Our Purpose

We are tall, short, skinny, pleasantly plump; we laugh, we cry, and we dream. Some of us like traditional, others like modern, improvisational, artsy fartsy, and some of us prefer to fly by the seat of our pants. Who are we? What do we do? We are quilters! We make quilts: we sew, we rip, and we sew again. Eventually, we get it just like we want it. We teach, we learn, and we always give a part of ourselves to others. That is why we do what we do.

–Maggie Cooper

ellis county quilters guild show and tell

Our first Show and Tell

Our Future

Looking back over the last 21 years, I am amazed at how much we have accomplished and how far we have come.

Many thanks to the “visionary group” – Trudy, Debbie, Jean, Kathleen, Pat, and others who decided to see if anyone in Ellis County was interested in starting a guild. These women were teachers, bus drivers, shop owners, and more. Women with full time jobs and families who had a passion for quilting and wanted to share. I know they weren’t expecting the enthusiastic response they received that first meeting night! I heard by word-of-mouth and showed up even though I didn’t know anyone. But by the end of that night, I belonged to a local guild! No more driving long distances to another city. I could get involved in all the activities. What can I do? Where do I go? When do we start?

Donation quilts, workshops, community service projects, technique demonstrations, secret sister surprises, block of the month projects, and quilt shows were just the beginning. New friendships were formed. New ideas explored.

The guild has grown and moved to the Waxahachie Bible Church for meetings. We have planned 17 quilt shows over the years. We have supported large and small organizations with money or sewn items. Members have passed away and members have retired and moved to different cities and states.

We keep in touch through social media and quilt retreats. We survived the Covid shutdown through Zoom meetings and small groups getting together. We had Show and Tell on Facebook when we couldn’t meet in person!

Now in 2023-2024, we have an updated website, an Instagram page, mini-groups within the guild, and more ideas in the planning stage. Thanks so much to the visionaries, Quilts ‘n More shop (now retired), new members, and more board members who work hard!  What will happen as we move forward?

–Cindy Garris, Past President and Charter Member

ellis county quilting programs

Program – How to Prepare a Quilt Top for Quilting

Our Beginning / Past

At some point during the year 2002, a friend of mine asked me if we were going to start a quilt guild. I told her no, but also that I thought we needed one. The next thing I knew, Debbie Wolf and I sat in a Chinese restaurant, Bobo China, in Duncanville, and began plans to start a quilt guild. Debbie was making notes on napkins. About halfway through the plans, Debbie looked up at me across the table and said, “Why don’t you do this, and I will take notes?” In other words, she wanted me to lead the meeting. As a schoolteacher, I was not afraid to speak in front of a group, so I agreed. We made the plans, had a meeting place, and started getting the word out. We were going to meet at Quilts ‘n More’s classroom on the fourth Monday night in January.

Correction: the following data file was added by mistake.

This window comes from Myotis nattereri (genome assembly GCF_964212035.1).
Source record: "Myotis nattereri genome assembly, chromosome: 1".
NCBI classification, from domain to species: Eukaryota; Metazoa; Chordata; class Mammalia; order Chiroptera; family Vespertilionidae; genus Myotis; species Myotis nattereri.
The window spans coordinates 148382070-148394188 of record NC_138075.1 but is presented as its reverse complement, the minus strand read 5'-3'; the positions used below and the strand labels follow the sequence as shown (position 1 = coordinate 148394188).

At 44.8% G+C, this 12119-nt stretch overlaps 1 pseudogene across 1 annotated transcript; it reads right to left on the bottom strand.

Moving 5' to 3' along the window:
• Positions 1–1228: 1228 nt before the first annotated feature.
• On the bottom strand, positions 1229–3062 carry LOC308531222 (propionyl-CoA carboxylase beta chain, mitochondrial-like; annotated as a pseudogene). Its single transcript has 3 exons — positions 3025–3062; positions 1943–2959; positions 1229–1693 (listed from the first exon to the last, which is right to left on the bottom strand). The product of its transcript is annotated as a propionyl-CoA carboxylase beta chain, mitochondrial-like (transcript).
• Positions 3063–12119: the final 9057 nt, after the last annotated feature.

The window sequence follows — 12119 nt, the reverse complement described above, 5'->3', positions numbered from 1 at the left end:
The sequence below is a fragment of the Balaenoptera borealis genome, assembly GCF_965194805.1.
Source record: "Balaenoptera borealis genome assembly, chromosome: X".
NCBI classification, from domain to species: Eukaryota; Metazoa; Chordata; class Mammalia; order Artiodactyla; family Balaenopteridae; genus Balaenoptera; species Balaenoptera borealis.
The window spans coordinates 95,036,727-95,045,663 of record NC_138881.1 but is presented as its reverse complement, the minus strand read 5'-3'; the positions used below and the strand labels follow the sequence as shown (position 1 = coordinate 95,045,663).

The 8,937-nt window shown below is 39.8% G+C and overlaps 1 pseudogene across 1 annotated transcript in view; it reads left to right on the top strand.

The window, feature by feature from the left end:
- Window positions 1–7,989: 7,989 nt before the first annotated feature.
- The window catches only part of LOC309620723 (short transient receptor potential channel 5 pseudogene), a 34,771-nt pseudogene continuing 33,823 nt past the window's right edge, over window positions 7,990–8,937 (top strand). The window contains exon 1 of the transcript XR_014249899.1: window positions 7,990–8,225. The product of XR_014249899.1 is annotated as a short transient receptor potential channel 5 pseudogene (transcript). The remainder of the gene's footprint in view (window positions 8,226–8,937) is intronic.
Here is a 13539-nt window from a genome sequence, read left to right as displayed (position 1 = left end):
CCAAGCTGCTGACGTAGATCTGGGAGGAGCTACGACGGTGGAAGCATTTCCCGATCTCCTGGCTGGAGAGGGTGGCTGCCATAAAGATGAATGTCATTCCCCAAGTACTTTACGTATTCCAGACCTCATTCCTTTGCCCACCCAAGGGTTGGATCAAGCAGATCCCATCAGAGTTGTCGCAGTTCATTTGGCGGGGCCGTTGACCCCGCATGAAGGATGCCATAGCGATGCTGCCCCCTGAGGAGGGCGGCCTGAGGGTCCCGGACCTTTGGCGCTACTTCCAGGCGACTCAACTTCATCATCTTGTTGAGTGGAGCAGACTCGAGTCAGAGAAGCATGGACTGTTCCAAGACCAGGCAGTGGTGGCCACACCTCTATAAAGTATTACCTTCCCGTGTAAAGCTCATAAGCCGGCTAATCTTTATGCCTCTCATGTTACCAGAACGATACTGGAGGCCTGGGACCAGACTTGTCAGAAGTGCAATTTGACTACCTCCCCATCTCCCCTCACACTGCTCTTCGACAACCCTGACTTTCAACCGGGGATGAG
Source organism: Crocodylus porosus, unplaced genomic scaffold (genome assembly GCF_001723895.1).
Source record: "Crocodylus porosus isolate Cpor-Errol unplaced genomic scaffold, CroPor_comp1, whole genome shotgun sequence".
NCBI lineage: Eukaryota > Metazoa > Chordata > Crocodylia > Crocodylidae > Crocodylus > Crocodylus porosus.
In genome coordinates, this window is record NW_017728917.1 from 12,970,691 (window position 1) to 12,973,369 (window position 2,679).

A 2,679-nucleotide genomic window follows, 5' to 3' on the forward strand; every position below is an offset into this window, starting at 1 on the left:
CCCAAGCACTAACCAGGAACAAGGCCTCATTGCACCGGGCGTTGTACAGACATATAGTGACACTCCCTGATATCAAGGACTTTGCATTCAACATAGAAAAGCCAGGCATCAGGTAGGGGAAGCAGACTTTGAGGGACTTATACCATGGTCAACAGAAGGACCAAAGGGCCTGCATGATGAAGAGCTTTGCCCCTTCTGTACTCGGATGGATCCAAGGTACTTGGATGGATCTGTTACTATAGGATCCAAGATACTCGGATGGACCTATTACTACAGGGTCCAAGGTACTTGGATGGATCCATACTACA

On opening night, we had about 50 to 60 or more people crammed into the classroom area designed for about 30 people. We were almost in a state of panic and started calling our husbands to bring us more chairs. It was obvious we were going to need a bigger place. At our first meeting, we voted on the name, Creative Quilters Guild of Ellis County, and had people sign up to volunteer to hold an office.

The following Saturday, February 1, was First Saturday at Quilts ‘n More, and on our way there, the space shuttle, Columbia, exploded on reentry into the earth’s atmosphere. That Saturday we began the hunt for a bigger place. Quilts ‘n More’s classroom would not be big enough. Those who had signed up to help met at my house a week or so later and we developed a slate of officers. People had volunteered to take an office according to their expertise. Patsy Allison, Pat Bradford, Cindy Garris, Belinda Gideon, Vanya Worley, Debbie Wolf, Carmen Partlow, Pam Rumsey, Victoria Spears, JoAnn Spriggs, Debbie Tribble, Rita Watson, and Marilyn Weber were the first officers. Debbie Wolf had found St. Paul’s church in Waxahachie as a meeting place. They were moving into a new building and would allow us to meet there if we made them a raffle quilt.

Our first meeting in February at the new place had to be cancelled because of an ice storm that was moving in. We met for the first time at St. Paul’s church in March. Jean McKinney and Kathleen Allen did the program. We had a workshop early in June at the Waxahachie Public Library to make the buzz saw quilt for St. Paul’s church. In July we helped with our first quilt show, in Midlothian, at the new Midlothian Conference Center, which included vendors and a mini quilt silent auction for charity. The guild continued to grow and at the end of the second year, I started the tradition of “passing the needle.” As president I had never received a gavel, so I didn’t have one to pass on to the new president. Since this was a sewing group, I decided I would “pass the needle” to the incoming president. Thus began the tradition of “passing the needle.” And as they say, “The rest is history.”

–Trudy Coker, Charter President

one of our first quilt guild meetings

One of our first meetings